2 Timothy 1:12
For the which cause I also suffer these things: nevertheless I am not ashamed: for I know whom I have believed…

It surely is evident that while justification is all that is necessary for safety, an assured knowledge of our justification on our own part must be necessary to give us the comfort and the joy of safety. Further, it is clear that the character of all our subsequent experiences must very largely depend upon such an assured knowledge; for I cannot feel, or speak, or act as a justified man unless I not only am justified, but know that I am justified. Nor can I claim my proper privileges, and enjoy the blessed results of my new relationship with God, unless I know certainly that this relationship exists. For our position is, that, though it be possible that you may be safe in God's sight, and yet not be safe in your own, you cannot lead the life that God intends you to lead unless you know of this your safety. First, you cannot draw near to Him with the filial confidence which should characterise all true Christian experience, and enter into the closest relations of true and trustful love. Next, you cannot learn from the happy results of this first act of faith the great life-lesson of faith. Then again you lose those mighty motives of grateful, joyous love which should be the incentives to a truly spiritual life, and instead of these there is certain to be an element of servile bondage even in your very devotion, and you must forfeit the glorious liberty of the child of God; and last, but not least, there can be no power in your testimony; for how can you induce others to accept a benefit of the personal effects of which you yourself know nothing? If your religion leaves you only in a state of uncertainty, how is it ever likely that you will have weight with others in inducing them to turn their backs upon those "pleasures of sin for a season" which, although they may be fleeting and unsatisfactory, are nevertheless a certainty while they do last. On the other side, let me point out that this knowledge of salvation is the effect and not the condition of justification. It would be absurd to teach that men are justified by knowing that they are justified. Of course they can only know it when it has happened, and to make such knowledge the condition of justification would involve a palpable contradiction. Indeed it would be equivalent to saying you must believe what is false in order to make it true. Look at these words of St. Paul; they sound bold and strong; yet just reflect for a moment. Would anything less than such a confidence as is indicated here have been sufficient to enable him to lead the life that he did? Would he ever have been fit for his life's work if his assurance of his own personal relations with God through Christ had been more dubious, and his standing more precarious? Would anything less than this settled conviction have enabled him fearlessly to face all the odds that were against him, and have borne him on through many a shock of battle towards the victor's crown? But now let us look more closely into this pregnant saying, and endeavour to analyse its meaning. On looking carefully at the words you will find that in stating one thing St. Paul really states three. FIRST, HE TELLS US THAT HE HAS ASSUMED A DISTINCT MORAL ATTITUDE, AN ATTITUDE OF TRUST TOWARDS A PARTICULAR PERSON. NEXT, THAT THE ASSUMPTION AND MAINTENANCE OF THIS ATTITUDE IS WITH HIM A MATTER OF PERSONAL CONSCIOUSNESS; AND NEXT, THAT HE IS ACQUAINTED WITH AND THOROUGHLY SATISFIED WITH THE CHARACTER OF THE PERSON THUS TRUSTED. Let us consider each of these statements severally; and turning to the first, we notice that St. Paul represents his confidence as being reposed not in a doctrine, or a fact, but a person. "I know whom I have believed." Many go wrong here. I have heard some speak as if we were to be justified by believing in the doctrine of justification by faith. Let me say to such what common-sense should have let them to conclude without its being necessary to say it, that we are no more justified by believing in the doctrine of justification by faith than we are carried from London to Edinburgh by believing in the expansive force of steam. Knowledge of the laws of the expansion of vapour may induce me to enter a railway train, and similarly, knowledge of the doctrine of justification may induce me to trust myself to Him who justifies; but I am no more justified by believing this doctrine than I am transported from place to place by believing in the laws of dynamics. Others seem to believe that our faith is to be reposed upon the doctrine of the Atonement, and not a few upon certain particular theories which are supposed to attach to that doctrine. But surely it is clear that our views of doctrine may be never so orthodox and correct, and yet our hearts may not have found rest in Him to whom the doctrine witnesses. Once again, some seem to regard our salvation as dependent upon belief in a fact; but surely it is possible to accept the fact, and yet come no nearer to Him who was the principal actor in that fact. Faith rests on a person, not a doctrine, or a fact; but when we believe in the person, this undoubtedly involves faith in the doctrine (so far as it is necessary for us to understand it) and in the fact. For if I believe in Jesus Christ, I believe in Him as God's express provision to meet the case of fallen humanity, and this involves the doctrine. Once again, if I believe in Christ, I believe in Him as having accomplished all that was necessary to meet the case of fallen humanity, and this involves the fact. The doctrine and the fact both meet in Him; but apart from Him neither is of any real spiritual value to me. Nay, I will go so far as to say that my apprehension of the doctrine, and even of the fact, may be very inadequate and incomplete, yet if with all my heart I rest upon the person, my confidence can never be disappointed. Now let us consider this statement that St. Paul makes as to his moral attitude towards Christ. He tells us that he knows whom he has believed. The phrase is especially deserving of attention, and yet, curiously enough, it is generally misquoted. How commonly do we hear it quoted as if the words were, "I know in whom I have believed." I fear that the frequency of the misquotation arises from the fact that men do not clearly discern the point to which the words of the apostle as they stand were specially designed to bear witness. The phrase, as St. Paul wrote it, points to a distinctly personal relation, and the words might, with strict accuracy, be rendered, "I know whom I have trusted." The words, as they are misquoted, may be destitute of this clement of personal relation altogether. If I were to affirm of some distinguished commercial house in this city that I believed in it, that would not necessarily mean that I had left all my money in its hands. If I were to say that I believed in a well-known physician, that would not lead you to conclude that he had cured, or even that I had applied to him to cure, any disease from which I might be suffering. But if I stated that I had trusted that firm or that physician, then you would know that a certain actual personal relation was established between me and the man or the company of men of whom I thus spoke. How many there are who believe in Christ just as we believe in a bank where we have no account, or a physician whose skill we have never proved, and our belief does us as much good in the one case as in the other. But perhaps the true character of trust is, if possible, still more strikingly brought out by the word which St. Paul here employs in the original Greek. It is the word that would be used by any Greek to indicate the sum of money deposited, in trust, in the hands of a commercial agent, or, as we should say, a banker; in fact, the words used here simply mean "my deposit." If you carry about a largo sum of money on your person, or if you keep it in your house, you run a certain risk of losing it. In order to ensure the safety of your property you make it over into the hands of a banker; and if you have perfect confidence in the firm to which you commit it, you no longer have an anxious thought about it. There it is safe in the bank. Even so there had come a time when St. Paul's eyes were opened to find that he was in danger of losing that beside which all worldly wealth is a mere trifle — his own soul; for what indeed "is a man profited, if he gain the whole world and lose his own soul?" Nay, it was not only that his soul was in danger amongst the robbers, it was actually forfeited to the destroyer, and then it was that, in his helpless despair, he made it over into another's hands — that other who had a right to preserve it and keep it alive, because He had ransomed it from the destroyer, and from that time forward there he had left it safe and secure, because He to whom he had entrusted it was trustworthy. Now have you done the same? Have you not only believed in Jesus, but have you trusted Him? Then this must lead us to the second of the three things that we saw St. Paul here affirms. Evidently St. Paul knew, and was perfectly sure, of his own moral attitude towards God; and here he explicitly asserts that his faith was a matter of distinct moral consciousness, for "I know whom I have believed" certainly contains within itself "I know that I have believed." Now turn this over in your mind. Surely it is reasonable enough when we come to think of it; for if we have something weighing on our minds that seems a thing of great importance, surely if we make it over into the hands of another, and leave it with him, we can hardly fail to be conscious of having done so. The question sometimes may be asked — and indeed it often is asked — "How am I to know that I have believed?" I confess that it is not easy to answer such an inquiry; but there are a good many similar questions which it would be equally hard to answer if people ever asked them, which, however, as a matter of fact, they never do. If I were to ask you to-night, "How do you know that you hear me speaking to you?" the only answer you could return would be — one that may sound very unphilosophical, but for all that one that is perfectly sufficient — "Because I do." If you answer, "Ah! but then that is a matter of sense," I reply, "Yes, but is it otherwise with matters that don't belong to the region of sense-perception at all?" If I were to ask you, "How do you know that you remember, or that you imagine, or that you think, or that you perform any mental process?" your answer must still be, "Because I do." You do not feel either able or desirous to give any further proof of these experiences; it is enough that they are experiences — matters of direct consciousness. But we need not in order to illustrate this point go beyond this question that we are at present considering. You ask, "How may I know that I believe?" This question sounds to you reasonable when you are speaking of Christ as the object of faith. Does it sound equally reasonable when you speak in the same terms of your fellow-man? How do you know, my dear child, that you believe in your own mother? How do you know, you, my brother, who are engaged in commerce, that you believe in your own banker? You can only answer in each case, "Because I do"; but surely that answer is sufficient, and you do not feel seriously exercised about the reality of your confidence, because you have no other proof of it excepting an appeal to your own personal consciousness. Let us now notice, further, that he knew well, and was perfectly satisfied with, the character of the person whom he did believe. Herein lay the secret of his calm, the full assurance of his faith. You may have your money invested in a concern which, on the whole, you regard as a safe and satis factory one, yet when panics are prevailing in the city, and well-known houses are failing, you may be conscious of some little anxiety, some passing misgiving. You have faith in the firm, but perhaps not full assurance of faith. It is otherwise with the money that you have invested in the funds of the nation; that must be safe as long as Great Britain holds her place amongst the nations of the world. Clearly our sense of comfort in trusting, our full assurance of confidence lies in our knowledge of, and is developed by, our contemplation of the object upon which our trust is reposed — if indeed that object be worthy of it — and feelings of peace and calm will necessarily flow from this.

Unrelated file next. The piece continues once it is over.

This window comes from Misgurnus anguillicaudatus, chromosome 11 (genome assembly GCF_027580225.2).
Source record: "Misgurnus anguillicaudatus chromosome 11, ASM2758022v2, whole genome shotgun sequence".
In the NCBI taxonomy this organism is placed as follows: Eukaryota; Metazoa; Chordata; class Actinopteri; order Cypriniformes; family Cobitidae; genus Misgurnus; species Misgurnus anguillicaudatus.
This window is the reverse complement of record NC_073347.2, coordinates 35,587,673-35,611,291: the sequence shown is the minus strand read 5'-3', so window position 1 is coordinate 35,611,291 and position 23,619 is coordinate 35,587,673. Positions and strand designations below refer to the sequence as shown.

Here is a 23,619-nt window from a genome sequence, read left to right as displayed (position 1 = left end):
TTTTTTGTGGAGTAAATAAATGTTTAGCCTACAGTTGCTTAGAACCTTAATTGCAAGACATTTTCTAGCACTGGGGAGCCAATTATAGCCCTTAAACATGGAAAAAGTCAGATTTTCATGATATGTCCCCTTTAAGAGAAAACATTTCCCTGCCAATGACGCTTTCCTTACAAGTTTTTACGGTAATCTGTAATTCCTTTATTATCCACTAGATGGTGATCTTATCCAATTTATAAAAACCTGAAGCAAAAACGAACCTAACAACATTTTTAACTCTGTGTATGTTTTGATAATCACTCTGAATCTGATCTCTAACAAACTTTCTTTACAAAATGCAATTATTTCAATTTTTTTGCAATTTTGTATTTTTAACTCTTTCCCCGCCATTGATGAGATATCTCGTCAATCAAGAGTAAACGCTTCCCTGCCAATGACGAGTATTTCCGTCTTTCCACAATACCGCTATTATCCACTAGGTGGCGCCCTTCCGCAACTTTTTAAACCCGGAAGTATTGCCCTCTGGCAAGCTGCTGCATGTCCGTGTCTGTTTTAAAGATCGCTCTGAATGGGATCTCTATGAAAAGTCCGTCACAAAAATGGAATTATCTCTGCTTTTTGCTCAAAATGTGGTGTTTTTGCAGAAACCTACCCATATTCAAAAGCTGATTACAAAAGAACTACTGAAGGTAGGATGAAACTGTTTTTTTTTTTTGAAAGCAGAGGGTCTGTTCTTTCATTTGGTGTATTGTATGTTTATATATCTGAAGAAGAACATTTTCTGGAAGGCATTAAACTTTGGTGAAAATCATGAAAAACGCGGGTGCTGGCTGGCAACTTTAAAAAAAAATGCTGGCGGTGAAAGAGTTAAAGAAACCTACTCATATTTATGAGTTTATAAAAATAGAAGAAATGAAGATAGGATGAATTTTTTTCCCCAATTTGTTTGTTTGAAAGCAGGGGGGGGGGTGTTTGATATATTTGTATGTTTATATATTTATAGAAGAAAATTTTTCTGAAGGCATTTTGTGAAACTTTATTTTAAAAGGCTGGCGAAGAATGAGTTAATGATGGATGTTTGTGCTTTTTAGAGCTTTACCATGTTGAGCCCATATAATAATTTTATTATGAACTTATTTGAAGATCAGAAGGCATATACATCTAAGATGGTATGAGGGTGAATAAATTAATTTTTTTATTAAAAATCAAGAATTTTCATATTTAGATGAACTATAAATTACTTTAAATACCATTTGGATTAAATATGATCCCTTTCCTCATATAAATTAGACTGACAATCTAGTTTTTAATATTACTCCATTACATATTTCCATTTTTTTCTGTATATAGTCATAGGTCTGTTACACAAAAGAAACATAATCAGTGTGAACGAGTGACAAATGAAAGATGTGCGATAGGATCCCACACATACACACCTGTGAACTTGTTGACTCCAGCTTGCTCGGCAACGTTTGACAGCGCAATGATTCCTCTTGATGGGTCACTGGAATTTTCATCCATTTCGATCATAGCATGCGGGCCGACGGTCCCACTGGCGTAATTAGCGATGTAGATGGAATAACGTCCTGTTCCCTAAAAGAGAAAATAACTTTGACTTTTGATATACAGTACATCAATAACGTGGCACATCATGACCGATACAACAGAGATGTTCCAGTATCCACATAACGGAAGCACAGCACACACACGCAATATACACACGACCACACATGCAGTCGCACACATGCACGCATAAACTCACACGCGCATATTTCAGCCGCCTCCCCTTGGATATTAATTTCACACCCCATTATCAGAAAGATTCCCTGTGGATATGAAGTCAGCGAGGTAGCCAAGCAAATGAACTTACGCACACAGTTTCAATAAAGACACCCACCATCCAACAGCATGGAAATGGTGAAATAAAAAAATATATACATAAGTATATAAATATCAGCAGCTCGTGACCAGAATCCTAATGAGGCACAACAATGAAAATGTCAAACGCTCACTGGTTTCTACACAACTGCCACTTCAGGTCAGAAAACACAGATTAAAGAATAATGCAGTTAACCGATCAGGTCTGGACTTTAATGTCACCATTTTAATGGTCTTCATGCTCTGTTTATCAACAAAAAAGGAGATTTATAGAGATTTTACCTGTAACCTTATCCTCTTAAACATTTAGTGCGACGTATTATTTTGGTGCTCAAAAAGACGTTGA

(W. Hay Aitken, M. A.)

Parallel Verses
KJV: For the which cause I also suffer these things: nevertheless I am not ashamed: for I know whom I have believed, and am persuaded that he is able to keep that which I have committed unto him against that day.

WEB: For this cause I also suffer these things. Yet I am not ashamed, for I know him whom I have believed, and I am persuaded that he is able to guard that which I have committed to him against that day.

Acquaintance with Christ the Christian's Strength